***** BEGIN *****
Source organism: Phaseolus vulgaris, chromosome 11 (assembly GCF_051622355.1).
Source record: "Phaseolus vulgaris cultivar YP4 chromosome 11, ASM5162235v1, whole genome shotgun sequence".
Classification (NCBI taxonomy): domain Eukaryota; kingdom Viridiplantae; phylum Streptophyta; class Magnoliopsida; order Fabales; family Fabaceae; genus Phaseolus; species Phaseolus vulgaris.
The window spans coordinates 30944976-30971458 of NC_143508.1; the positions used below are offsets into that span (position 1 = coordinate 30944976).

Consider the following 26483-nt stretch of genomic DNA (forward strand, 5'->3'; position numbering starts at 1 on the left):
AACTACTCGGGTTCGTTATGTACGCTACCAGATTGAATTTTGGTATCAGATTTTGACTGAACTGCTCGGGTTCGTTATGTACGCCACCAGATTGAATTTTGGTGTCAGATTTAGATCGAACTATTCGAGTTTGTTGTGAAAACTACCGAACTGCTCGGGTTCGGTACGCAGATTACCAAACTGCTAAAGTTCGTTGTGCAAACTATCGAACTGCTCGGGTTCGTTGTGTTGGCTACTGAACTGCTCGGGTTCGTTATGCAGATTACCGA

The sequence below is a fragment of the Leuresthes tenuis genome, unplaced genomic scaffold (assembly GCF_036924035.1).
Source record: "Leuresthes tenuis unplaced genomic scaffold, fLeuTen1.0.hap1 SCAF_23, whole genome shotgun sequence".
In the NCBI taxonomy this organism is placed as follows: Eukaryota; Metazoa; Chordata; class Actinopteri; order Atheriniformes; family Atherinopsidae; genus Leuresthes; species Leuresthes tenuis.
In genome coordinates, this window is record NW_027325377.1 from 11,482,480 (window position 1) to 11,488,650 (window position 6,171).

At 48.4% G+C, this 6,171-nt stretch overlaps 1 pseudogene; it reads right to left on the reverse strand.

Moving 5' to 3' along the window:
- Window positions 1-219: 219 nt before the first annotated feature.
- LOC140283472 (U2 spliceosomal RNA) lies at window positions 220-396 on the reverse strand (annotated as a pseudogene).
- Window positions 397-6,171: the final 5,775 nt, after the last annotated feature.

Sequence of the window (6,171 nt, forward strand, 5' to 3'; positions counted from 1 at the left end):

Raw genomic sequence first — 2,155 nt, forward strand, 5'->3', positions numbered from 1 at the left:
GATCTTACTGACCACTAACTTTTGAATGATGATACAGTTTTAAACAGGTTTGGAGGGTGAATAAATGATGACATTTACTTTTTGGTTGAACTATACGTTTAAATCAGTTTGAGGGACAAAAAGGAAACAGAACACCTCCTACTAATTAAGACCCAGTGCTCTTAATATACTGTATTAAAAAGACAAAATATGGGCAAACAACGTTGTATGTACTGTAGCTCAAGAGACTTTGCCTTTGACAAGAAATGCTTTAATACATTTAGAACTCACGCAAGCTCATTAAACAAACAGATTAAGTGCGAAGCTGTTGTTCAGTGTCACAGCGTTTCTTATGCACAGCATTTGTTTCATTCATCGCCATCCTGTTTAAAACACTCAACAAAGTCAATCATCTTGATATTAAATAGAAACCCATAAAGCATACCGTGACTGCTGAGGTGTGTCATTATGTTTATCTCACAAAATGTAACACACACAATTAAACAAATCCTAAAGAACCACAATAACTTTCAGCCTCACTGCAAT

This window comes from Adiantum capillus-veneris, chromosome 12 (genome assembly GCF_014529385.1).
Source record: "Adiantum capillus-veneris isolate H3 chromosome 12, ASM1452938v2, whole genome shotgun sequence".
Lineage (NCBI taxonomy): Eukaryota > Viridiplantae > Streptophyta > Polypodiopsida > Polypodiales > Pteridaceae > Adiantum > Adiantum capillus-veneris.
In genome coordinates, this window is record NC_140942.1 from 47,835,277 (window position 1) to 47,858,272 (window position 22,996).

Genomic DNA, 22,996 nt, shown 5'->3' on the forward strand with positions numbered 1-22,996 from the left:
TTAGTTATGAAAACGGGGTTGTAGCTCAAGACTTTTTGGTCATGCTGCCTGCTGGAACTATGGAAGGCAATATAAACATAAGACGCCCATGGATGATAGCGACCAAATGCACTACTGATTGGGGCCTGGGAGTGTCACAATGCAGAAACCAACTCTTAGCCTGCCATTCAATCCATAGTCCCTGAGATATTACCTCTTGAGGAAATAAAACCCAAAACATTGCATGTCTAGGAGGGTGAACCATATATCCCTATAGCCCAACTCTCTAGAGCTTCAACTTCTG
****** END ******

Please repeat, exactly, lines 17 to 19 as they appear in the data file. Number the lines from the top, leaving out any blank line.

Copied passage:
Raw genomic sequence first — 2,155 nt, forward strand, 5'->3', positions numbered from 1 at the left:
GATCTTACTGACCACTAACTTTTGAATGATGATACAGTTTTAAACAGGTTTGGAGGGTGAATAAATGATGACATTTACTTTTTGGTTGAACTATACGTTTAAATCAGTTTGAGGGACAAAAAGGAAACAGAACACCTCCTACTAATTAAGACCCAGTGCTCTTAATATACTGTATTAAAAAGACAAAATATGGGCAAACAACGTTGTATGTACTGTAGCTCAAGAGACTTTGCCTTTGACAAGAAATGCTTTAATACATTTAGAACTCACGCAAGCTCATTAAACAAACAGATTAAGTGCGAAGCTGTTGTTCAGTGTCACAGCGTTTCTTATGCACAGCATTTGTTTCATTCATCGCCATCCTGTTTAAAACACTCAACAAAGTCAATCATCTTGATATTAAATAGAAACCCATAAAGCATACCGTGACTGCTGAGGTGTGTCATTATGTTTATCTCACAAAATGTAACACACACAATTAAACAAATCCTAAAGAACCACAATAACTTTCAGCCTCACTGCAAT

This window comes from Adiantum capillus-veneris, chromosome 12 (genome assembly GCF_014529385.1).